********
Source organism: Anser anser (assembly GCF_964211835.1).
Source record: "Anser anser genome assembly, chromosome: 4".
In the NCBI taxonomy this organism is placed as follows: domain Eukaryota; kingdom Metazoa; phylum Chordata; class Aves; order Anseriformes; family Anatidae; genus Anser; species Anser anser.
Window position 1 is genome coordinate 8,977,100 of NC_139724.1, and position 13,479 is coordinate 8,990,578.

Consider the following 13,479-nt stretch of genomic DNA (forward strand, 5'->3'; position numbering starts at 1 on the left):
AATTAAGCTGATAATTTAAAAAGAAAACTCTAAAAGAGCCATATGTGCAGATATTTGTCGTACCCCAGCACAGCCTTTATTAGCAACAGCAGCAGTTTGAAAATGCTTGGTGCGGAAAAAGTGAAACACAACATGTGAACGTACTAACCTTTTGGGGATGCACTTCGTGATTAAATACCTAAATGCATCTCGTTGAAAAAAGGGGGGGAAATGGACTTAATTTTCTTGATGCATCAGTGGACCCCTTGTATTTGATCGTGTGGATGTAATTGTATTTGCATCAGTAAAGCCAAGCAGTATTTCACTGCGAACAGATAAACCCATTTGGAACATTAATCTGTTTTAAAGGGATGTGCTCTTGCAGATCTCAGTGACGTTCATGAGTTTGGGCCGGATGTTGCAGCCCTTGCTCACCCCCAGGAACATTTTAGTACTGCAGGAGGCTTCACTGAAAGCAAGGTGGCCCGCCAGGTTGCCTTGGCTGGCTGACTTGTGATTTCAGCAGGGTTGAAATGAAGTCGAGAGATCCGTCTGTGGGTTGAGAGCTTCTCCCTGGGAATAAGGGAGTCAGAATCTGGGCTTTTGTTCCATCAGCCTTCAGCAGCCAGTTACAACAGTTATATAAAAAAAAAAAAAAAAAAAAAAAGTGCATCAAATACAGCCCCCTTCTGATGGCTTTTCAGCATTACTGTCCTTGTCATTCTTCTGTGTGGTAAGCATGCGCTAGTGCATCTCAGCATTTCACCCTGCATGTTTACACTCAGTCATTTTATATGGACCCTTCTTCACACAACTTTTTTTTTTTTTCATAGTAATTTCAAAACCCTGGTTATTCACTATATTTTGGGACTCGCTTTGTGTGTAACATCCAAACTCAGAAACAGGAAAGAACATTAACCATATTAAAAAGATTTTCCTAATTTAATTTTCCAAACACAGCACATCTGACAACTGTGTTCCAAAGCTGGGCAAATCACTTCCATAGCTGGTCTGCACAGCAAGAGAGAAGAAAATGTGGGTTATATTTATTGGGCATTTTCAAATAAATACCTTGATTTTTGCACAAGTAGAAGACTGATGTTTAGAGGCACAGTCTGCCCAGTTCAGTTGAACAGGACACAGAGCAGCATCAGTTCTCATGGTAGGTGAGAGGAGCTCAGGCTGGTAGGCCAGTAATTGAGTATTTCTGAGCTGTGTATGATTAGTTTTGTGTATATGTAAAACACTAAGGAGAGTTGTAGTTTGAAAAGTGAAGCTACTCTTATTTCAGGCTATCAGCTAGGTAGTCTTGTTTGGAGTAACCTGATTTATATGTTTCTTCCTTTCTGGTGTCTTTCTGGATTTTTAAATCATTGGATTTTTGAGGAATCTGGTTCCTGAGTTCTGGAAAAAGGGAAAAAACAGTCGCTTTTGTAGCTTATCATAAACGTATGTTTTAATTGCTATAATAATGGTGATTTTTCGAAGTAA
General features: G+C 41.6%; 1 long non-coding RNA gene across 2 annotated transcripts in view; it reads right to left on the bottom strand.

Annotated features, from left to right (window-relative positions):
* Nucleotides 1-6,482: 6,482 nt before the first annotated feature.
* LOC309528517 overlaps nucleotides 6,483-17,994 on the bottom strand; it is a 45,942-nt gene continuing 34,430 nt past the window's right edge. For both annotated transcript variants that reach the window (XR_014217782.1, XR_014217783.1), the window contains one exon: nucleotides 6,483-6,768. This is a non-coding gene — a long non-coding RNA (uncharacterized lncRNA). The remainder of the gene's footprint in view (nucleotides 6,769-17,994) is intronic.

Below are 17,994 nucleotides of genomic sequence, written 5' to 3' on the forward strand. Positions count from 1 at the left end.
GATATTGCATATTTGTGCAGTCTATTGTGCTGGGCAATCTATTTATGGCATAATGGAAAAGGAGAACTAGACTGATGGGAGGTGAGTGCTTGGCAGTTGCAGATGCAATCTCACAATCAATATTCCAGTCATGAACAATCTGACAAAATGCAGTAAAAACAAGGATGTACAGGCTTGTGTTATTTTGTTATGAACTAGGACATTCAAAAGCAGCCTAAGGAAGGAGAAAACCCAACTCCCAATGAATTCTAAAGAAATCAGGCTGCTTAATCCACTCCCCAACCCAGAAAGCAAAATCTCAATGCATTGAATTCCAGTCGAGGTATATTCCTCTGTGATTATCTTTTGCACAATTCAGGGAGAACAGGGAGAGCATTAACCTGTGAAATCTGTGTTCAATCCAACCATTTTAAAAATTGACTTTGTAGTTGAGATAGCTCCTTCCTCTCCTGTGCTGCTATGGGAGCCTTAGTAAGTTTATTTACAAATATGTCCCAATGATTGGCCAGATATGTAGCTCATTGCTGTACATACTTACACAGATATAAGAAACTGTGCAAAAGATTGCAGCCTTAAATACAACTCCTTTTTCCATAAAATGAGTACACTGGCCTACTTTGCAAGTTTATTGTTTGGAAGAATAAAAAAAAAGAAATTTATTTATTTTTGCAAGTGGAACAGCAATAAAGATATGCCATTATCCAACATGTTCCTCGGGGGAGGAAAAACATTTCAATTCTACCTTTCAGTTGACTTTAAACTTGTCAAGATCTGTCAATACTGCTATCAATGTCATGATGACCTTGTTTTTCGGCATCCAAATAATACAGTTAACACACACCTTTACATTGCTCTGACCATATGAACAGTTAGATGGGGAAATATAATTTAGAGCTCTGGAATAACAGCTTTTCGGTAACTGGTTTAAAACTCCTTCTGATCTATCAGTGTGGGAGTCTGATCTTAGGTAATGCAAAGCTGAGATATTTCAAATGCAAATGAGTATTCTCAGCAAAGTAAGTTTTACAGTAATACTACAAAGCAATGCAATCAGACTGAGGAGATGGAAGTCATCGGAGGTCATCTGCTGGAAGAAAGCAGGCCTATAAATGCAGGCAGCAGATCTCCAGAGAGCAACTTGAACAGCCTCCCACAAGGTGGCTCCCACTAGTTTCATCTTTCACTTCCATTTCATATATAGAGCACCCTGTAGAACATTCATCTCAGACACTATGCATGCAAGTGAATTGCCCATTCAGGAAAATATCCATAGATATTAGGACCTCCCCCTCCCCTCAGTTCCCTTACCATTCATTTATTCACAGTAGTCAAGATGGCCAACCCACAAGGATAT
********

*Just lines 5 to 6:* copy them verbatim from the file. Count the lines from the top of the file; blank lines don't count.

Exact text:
Consider the following 13,479-nt stretch of genomic DNA (forward strand, 5'->3'; position numbering starts at 1 on the left):
AATTAAGCTGATAATTTAAAAAGAAAACTCTAAAAGAGCCATATGTGCAGATATTTGTCGTACCCCAGCACAGCCTTTATTAGCAACAGCAGCAGTTTGAAAATGCTTGGTGCGGAAAAAGTGAAACACAACATGTGAACGTACTAACCTTTTGGGGATGCACTTCGTGATTAAATACCTAAATGCATCTCGTTGAAAAAAGGGGGGGAAATGGACTTAATTTTCTTGATGCATCAGTGGACCCCTTGTATTTGATCGTGTGGATGTAATTGTATTTGCATCAGTAAAGCCAAGCAGTATTTCACTGCGAACAGATAAACCCATTTGGAACATTAATCTGTTTTAAAGGGATGTGCTCTTGCAGATCTCAGTGACGTTCATGAGTTTGGGCCGGATGTTGCAGCCCTTGCTCACCCCCAGGAACATTTTAGTACTGCAGGAGGCTTCACTGAAAGCAAGGTGGCCCGCCAGGTTGCCTTGGCTGGCTGACTTGTGATTTCAGCAGGGTTGAAATGAAGTCGAGAGATCCGTCTGTGGGTTGAGAGCTTCTCCCTGGGAATAAGGGAGTCAGAATCTGGGCTTTTGTTCCATCAGCCTTCAGCAGCCAGTTACAACAGTTATATAAAAAAAAAAAAAAAAAAAAAAAGTGCATCAAATACAGCCCCCTTCTGATGGCTTTTCAGCATTACTGTCCTTGTCATTCTTCTGTGTGGTAAGCATGCGCTAGTGCATCTCAGCATTTCACCCTGCATGTTTACACTCAGTCATTTTATATGGACCCTTCTTCACACAACTTTTTTTTTTTTTCATAGTAATTTCAAAACCCTGGTTATTCACTATATTTTGGGACTCGCTTTGTGTGTAACATCCAAACTCAGAAACAGGAAAGAACATTAACCATATTAAAAAGATTTTCCTAATTTAATTTTCCAAACACAGCACATCTGACAACTGTGTTCCAAAGCTGGGCAAATCACTTCCATAGCTGGTCTGCACAGCAAGAGAGAAGAAAATGTGGGTTATATTTATTGGGCATTTTCAAATAAATACCTTGATTTTTGCACAAGTAGAAGACTGATGTTTAGAGGCACAGTCTGCCCAGTTCAGTTGAACAGGACACAGAGCAGCATCAGTTCTCATGGTAGGTGAGAGGAGCTCAGGCTGGTAGGCCAGTAATTGAGTATTTCTGAGCTGTGTATGATTAGTTTTGTGTATATGTAAAACACTAAGGAGAGTTGTAGTTTGAAAAGTGAAGCTACTCTTATTTCAGGCTATCAGCTAGGTAGTCTTGTTTGGAGTAACCTGATTTATATGTTTCTTCCTTTCTGGTGTCTTTCTGGATTTTTAAATCATTGGATTTTTGAGGAATCTGGTTCCTGAGTTCTGGAAAAAGGGAAAAAACAGTCGCTTTTGTAGCTTATCATAAACGTATGTTTTAATTGCTATAATAATGGTGATTTTTCGAAGTAA